Minehunters Begin 6,000-Mile Odyssey on Latest Gulf Mission
(Source: Royal Navy; issued June 10, 2020)
Beginning a 6,000-mile odyssey which will take their ships to the Gulf for three years are the crews of minehunters HMS Penzance and Chiddingfold.

The latter sailed from Portsmouth today to begin the epic journey to Bahrain, a journey she will share with Penzance which departed her base at Faslane at the end of last week and, after a brief fuel stop in Falmouth, before linking up with Chid in the Atlantic.

It’s the second time the two vessels have sailed in company to the Middle East for a three-year tour of duty, having last made the extended trip between 2014 and 2017.

Heading back to the UK, mission accomplished, once Penzance and Chiddingfold arrive, are their sister ships HMS Blyth and Ledbury.

The Royal Navy has maintained a four-strong minehunting force – bolstered by a dedicated battle staff and mother ship, currently RFA Cardigan Bay – for more than a decade.

Together, they keep the sea lanes open, deter aggression, work with allies and fly the flag for the UK in a part of the world which is key to the nation’s security and economy.

The two Gulf-bound ships are the first to switch over to a new crew rotational system – four months aboard instead of six, followed by four months back in the UK on leave/undergoing training, courses, education and the like.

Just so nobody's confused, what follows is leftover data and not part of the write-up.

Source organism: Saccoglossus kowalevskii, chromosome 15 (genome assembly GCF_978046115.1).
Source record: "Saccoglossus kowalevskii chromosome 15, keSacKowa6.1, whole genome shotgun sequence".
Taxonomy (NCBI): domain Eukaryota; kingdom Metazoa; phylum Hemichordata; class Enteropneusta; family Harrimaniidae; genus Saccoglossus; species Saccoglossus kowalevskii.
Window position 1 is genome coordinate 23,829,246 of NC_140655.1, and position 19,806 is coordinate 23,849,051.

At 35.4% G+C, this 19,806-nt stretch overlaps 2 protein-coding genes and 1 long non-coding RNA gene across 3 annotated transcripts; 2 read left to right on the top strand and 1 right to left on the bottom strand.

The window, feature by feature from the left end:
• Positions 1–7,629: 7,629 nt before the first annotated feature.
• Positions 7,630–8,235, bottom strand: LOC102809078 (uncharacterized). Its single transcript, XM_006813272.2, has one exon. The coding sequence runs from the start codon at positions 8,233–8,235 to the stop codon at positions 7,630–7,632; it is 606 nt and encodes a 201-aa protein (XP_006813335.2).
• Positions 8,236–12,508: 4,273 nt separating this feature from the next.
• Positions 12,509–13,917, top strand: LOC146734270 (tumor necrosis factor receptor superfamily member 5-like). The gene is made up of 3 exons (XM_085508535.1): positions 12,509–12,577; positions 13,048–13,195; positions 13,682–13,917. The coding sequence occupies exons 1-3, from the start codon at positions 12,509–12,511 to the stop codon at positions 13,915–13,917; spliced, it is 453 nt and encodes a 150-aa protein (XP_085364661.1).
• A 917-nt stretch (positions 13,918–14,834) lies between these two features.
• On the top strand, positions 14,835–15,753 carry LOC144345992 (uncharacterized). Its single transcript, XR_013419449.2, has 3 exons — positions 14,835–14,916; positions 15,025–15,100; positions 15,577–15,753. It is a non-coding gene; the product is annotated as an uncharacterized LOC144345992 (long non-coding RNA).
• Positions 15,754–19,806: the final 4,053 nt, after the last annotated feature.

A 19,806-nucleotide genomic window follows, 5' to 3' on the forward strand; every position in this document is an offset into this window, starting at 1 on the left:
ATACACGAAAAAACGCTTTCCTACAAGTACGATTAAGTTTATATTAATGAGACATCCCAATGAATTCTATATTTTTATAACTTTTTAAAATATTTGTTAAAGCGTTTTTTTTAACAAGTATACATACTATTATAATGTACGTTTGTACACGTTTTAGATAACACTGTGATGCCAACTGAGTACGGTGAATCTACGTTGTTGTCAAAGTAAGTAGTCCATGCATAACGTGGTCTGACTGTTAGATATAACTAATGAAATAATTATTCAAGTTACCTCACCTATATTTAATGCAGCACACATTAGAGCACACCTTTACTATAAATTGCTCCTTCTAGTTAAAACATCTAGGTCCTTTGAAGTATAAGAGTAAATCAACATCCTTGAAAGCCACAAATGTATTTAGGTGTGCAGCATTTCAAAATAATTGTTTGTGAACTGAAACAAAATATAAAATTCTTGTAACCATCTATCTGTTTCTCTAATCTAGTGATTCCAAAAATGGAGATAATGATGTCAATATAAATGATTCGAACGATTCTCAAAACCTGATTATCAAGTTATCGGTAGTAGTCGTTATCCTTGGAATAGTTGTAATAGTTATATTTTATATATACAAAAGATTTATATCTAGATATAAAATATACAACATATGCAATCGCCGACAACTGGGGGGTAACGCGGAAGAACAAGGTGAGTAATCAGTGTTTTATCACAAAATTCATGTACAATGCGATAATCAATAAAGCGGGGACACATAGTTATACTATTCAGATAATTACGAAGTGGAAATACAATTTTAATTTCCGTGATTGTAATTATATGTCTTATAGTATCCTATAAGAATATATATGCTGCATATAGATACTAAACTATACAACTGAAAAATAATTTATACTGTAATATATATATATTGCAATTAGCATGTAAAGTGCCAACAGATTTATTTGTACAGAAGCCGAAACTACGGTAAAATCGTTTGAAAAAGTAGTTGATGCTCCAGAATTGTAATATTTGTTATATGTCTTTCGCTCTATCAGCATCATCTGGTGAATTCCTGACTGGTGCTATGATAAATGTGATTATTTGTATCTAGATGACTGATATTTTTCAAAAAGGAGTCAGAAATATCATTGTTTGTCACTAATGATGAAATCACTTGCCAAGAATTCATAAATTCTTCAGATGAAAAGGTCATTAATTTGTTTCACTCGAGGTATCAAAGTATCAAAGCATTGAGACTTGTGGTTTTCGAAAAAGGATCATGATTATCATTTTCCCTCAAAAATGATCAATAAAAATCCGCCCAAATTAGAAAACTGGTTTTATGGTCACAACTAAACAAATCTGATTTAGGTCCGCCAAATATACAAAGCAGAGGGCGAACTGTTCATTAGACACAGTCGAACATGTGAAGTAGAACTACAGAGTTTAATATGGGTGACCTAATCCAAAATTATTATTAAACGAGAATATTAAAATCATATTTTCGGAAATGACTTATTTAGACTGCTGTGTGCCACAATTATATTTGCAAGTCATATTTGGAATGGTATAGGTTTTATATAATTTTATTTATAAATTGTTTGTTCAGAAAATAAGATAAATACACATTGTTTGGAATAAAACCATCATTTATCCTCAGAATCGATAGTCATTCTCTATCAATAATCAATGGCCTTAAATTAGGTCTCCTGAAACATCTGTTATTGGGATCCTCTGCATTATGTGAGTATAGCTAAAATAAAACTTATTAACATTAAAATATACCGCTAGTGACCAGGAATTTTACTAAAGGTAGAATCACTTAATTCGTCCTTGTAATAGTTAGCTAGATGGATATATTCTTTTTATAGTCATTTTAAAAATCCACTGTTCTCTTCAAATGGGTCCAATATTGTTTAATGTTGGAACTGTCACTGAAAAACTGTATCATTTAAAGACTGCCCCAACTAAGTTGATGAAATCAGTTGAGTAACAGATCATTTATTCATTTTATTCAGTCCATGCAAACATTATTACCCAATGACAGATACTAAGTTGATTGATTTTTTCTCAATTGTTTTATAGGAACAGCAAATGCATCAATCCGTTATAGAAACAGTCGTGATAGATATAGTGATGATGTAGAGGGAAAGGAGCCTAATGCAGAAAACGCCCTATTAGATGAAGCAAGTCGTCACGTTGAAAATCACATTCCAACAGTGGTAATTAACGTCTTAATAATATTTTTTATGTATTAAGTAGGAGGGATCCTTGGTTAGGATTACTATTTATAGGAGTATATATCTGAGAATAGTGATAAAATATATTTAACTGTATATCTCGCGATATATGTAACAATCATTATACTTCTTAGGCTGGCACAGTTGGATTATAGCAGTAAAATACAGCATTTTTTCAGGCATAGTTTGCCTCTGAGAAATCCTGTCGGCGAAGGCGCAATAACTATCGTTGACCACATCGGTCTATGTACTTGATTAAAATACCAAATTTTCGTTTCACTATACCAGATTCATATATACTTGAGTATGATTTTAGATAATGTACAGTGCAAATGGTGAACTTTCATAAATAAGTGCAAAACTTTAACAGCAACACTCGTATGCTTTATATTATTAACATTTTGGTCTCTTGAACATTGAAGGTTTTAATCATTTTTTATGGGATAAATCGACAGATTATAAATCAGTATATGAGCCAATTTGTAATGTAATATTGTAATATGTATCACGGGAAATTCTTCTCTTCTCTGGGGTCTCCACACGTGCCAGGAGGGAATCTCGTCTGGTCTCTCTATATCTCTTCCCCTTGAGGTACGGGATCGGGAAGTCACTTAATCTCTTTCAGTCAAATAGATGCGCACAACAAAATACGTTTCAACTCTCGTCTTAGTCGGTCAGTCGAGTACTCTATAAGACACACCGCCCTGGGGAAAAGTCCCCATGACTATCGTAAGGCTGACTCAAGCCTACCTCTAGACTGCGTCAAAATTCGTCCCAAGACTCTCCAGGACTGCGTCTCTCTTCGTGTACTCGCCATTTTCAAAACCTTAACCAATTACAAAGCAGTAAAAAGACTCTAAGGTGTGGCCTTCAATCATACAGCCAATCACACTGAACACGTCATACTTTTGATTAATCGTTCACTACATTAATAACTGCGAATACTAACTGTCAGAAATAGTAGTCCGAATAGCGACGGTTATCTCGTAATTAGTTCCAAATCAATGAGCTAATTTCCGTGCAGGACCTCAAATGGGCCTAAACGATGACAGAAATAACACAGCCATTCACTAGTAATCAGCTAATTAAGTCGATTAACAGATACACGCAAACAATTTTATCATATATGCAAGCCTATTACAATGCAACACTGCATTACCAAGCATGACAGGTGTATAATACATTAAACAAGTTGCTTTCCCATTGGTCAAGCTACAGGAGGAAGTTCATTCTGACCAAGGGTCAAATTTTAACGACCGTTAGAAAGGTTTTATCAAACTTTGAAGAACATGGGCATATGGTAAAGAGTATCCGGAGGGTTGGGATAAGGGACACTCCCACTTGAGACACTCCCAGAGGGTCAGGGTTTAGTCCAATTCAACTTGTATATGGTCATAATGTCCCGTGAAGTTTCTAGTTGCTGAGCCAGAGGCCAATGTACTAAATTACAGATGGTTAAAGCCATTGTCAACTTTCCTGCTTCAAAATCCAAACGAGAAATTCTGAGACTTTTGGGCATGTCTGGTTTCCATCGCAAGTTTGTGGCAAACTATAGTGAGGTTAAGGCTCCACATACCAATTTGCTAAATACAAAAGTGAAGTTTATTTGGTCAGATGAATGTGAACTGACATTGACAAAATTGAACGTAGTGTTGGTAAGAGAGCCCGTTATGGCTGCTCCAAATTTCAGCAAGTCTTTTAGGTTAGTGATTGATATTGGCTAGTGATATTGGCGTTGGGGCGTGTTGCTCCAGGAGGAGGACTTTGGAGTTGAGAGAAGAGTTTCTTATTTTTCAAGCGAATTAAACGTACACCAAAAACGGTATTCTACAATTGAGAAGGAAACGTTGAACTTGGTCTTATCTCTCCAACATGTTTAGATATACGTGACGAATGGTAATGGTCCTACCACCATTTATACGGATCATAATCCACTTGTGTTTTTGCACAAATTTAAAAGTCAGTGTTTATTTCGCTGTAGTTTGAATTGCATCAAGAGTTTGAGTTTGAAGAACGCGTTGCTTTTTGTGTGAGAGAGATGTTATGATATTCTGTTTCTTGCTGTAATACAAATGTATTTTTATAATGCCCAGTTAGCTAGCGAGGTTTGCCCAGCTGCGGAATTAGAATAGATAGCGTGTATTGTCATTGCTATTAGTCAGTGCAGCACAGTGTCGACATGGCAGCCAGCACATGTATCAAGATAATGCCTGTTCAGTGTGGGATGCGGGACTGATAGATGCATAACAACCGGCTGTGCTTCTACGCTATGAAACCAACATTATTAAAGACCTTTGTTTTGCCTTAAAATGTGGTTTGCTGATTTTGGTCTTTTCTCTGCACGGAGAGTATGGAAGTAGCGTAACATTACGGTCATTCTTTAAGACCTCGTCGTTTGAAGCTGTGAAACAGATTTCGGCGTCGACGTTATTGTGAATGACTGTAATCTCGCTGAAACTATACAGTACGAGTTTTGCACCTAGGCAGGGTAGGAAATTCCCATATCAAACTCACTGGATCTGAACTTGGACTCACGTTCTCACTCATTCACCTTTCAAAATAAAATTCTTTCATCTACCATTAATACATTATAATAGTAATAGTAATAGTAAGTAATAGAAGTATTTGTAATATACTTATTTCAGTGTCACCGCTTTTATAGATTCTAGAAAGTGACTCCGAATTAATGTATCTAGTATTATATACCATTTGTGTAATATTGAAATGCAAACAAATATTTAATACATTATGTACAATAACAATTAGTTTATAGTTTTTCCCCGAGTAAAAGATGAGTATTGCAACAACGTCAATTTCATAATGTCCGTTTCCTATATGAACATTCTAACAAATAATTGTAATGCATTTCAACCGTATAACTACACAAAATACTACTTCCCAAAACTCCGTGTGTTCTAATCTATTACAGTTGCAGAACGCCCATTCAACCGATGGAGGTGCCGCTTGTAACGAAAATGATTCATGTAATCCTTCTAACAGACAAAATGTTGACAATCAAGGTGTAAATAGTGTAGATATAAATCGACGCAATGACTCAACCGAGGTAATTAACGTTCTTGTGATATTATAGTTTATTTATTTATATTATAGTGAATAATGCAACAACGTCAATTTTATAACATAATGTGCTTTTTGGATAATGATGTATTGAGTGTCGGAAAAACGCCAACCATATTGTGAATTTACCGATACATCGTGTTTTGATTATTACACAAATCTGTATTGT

The programme is intended to give sailors – 51 on Chid, 40 on Penzance – a more settled life, while getting the maximum out of their vessels on operations in theatre.

“We are the first crews in this new programme – and we’re determined to make it a success. Many sailors are pleased to have increased stability in their lives,” said HMS Chiddingfold’s Commanding Officer Lieutenant Commander Tom Harrison.

The global Covid-19 pandemic reduced the scale of the traditional send-off from families and friends – the usual pre-deployment look around the vessel was, in Chiddingfold’s case, replaced by a social-distanced wave from Portsmouth’s Hot Walls – and will limit/restrict the ten or so port visits on the journey out.

That aside the crews are keen to knuckle down to their mission.

“This will be my first deployment and I’m very much looking forward to putting into practice on operations what I have learned over the last year,” said Able Seaman Connor Hurst, one of Penzance’s mine warfare specialists.

“Minehunters have a long history of delivering success in the region and I look forward to becoming part of that.”

Lieutenant Commander Harrison, 32, from Exeter, said that his team had worked “incredibly hard to get to this stage – it’s been a long run-up to deployment. Now the ship’s company are excited and I am hugely confident they will continue to perform to a high standard, particularly with the introduction of four-month deployments.”

His counterpart on Penzance, Lieutenant Commander Graeme Hazelwood, agrees. “It has been a team effort across the enterprise and one made all the more challenging during the current coronavirus crisis,” he added.